Related: What Is a Food Scientist? How to Become One

Identify and Include Relevant Keywords

When you apply for a job as a food scientist, your resume is likely to be scanned by an applicant tracking system (ATS) for certain keywords. ATS programs rank resumes in order of relevance to the job opening by scanning the document for certain keywords related to the food scientist role. If your resume doesn’t include enough of the right keywords, your application might not make it past the initial screening process.

The best way to identify the right keywords is to read through a few job postings and take note of the terms that keep popping up. Then, go through your resume and add those same terms into the relevant spots. Here are some common food scientist keywords to get you started:

  • Food Science
  • Food Engineering
  • Food Processing
  • Food Safety
  • Food Industry
  • Food Product Development
  • Sensory Evaluation
  • Food Engineering Design
  • Ingredient Selection
  • R&D
  • Food Quality
  • Flavor Development
  • Food Chemistry
  • Menu Development
  • Sensory Testing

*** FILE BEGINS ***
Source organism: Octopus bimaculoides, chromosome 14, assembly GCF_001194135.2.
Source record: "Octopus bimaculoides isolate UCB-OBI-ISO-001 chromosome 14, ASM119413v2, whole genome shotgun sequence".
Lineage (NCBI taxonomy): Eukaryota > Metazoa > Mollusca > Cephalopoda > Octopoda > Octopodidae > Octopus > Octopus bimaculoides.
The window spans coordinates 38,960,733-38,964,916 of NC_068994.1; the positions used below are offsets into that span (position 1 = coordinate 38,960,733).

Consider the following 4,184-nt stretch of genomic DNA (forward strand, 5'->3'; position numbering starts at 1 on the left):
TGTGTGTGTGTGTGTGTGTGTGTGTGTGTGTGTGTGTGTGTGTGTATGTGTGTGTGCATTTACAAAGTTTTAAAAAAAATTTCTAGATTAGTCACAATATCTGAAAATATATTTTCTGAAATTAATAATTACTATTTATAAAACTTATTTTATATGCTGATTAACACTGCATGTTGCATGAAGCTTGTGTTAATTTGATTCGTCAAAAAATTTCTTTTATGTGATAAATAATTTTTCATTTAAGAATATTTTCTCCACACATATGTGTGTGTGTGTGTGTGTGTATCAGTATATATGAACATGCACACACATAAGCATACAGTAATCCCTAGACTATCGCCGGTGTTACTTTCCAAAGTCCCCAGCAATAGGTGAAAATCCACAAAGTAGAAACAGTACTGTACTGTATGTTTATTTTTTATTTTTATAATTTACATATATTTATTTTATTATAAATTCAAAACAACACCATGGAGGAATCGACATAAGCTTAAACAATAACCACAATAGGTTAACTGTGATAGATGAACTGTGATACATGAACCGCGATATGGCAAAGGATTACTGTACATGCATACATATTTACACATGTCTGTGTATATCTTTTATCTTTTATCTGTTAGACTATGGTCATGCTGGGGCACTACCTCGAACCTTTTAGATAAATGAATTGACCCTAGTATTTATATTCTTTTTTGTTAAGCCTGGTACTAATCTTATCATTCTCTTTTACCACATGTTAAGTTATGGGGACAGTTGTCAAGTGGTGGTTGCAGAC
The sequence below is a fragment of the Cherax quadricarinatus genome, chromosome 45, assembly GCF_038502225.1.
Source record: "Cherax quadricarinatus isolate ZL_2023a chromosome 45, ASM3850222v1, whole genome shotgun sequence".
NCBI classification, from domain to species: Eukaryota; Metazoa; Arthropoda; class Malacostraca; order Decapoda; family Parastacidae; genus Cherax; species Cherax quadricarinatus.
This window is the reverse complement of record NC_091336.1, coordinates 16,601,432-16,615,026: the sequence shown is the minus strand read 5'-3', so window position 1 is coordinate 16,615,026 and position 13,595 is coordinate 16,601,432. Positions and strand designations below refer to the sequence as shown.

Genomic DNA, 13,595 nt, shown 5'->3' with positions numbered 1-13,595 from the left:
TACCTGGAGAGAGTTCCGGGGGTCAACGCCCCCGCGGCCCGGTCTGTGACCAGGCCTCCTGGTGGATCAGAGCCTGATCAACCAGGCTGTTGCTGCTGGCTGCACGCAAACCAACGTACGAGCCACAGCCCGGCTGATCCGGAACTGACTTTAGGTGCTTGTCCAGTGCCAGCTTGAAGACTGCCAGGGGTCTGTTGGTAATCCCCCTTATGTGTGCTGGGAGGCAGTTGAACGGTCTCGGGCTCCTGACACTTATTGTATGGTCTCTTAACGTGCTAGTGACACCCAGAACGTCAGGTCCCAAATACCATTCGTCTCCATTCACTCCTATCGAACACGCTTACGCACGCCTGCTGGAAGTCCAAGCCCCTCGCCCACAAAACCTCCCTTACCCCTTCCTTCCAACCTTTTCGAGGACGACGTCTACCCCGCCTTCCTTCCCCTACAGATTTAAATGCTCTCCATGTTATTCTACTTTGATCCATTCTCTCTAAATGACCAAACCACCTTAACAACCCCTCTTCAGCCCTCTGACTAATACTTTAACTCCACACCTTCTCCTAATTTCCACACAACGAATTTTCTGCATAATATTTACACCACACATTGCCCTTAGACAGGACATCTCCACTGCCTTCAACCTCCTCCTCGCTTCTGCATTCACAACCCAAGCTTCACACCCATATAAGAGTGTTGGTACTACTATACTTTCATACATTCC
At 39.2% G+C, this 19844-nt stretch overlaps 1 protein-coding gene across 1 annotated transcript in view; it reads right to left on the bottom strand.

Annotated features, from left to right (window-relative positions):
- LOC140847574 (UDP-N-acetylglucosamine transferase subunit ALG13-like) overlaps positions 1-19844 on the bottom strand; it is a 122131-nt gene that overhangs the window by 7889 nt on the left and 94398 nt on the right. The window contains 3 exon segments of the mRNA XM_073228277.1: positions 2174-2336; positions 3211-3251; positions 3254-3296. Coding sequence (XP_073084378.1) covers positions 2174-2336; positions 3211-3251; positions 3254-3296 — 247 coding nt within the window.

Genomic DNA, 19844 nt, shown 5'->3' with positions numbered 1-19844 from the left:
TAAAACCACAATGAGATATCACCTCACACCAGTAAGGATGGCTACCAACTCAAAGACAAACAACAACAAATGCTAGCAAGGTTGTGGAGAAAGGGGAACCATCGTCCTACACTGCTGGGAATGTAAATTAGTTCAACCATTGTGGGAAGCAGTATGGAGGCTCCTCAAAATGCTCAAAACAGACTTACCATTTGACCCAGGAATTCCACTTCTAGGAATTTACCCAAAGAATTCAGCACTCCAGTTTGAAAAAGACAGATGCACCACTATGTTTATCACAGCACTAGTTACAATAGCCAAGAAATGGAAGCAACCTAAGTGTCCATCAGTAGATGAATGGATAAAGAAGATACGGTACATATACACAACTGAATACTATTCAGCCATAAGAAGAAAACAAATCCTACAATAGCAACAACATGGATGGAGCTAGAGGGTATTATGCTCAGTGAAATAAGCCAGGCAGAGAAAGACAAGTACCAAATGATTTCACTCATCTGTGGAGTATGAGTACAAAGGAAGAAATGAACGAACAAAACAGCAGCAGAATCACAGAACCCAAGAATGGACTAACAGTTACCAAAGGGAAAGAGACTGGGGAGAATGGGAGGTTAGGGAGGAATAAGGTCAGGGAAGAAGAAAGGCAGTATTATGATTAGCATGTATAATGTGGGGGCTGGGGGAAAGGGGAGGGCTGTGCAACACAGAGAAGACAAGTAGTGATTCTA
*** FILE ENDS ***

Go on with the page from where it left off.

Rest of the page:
• Food Microbiology
  • Dairy Science
  • Food Preservation
  • Food Industry Research
  • Product Development
  • Food Quality Management
  • Food Biotechnology
  • Validation
  • Food Packaging
  • Good Manufacturing Practice (GMP)
  • Food Control
  • Analytical Testing
  • Food Processing Technology
  • Thermal Processing

Showcase Your Technical Skills

As a food scientist, you rely on specific programs, systems, and technologies to perform your job. That’s why it’s important to list your technical skills prominently on your resume. By doing so, you’ll show that you’re a valuable candidate who is familiar with the essential tools and systems used in your field.

Recruiters are looking for food scientists who are proficient in specific programming languages, such as Python and C++. They also want to see that you have experience with specific systems and methodologies, such as Lean and Six Sigma. So be sure to list all of your relevant technical skills prominently on your resume.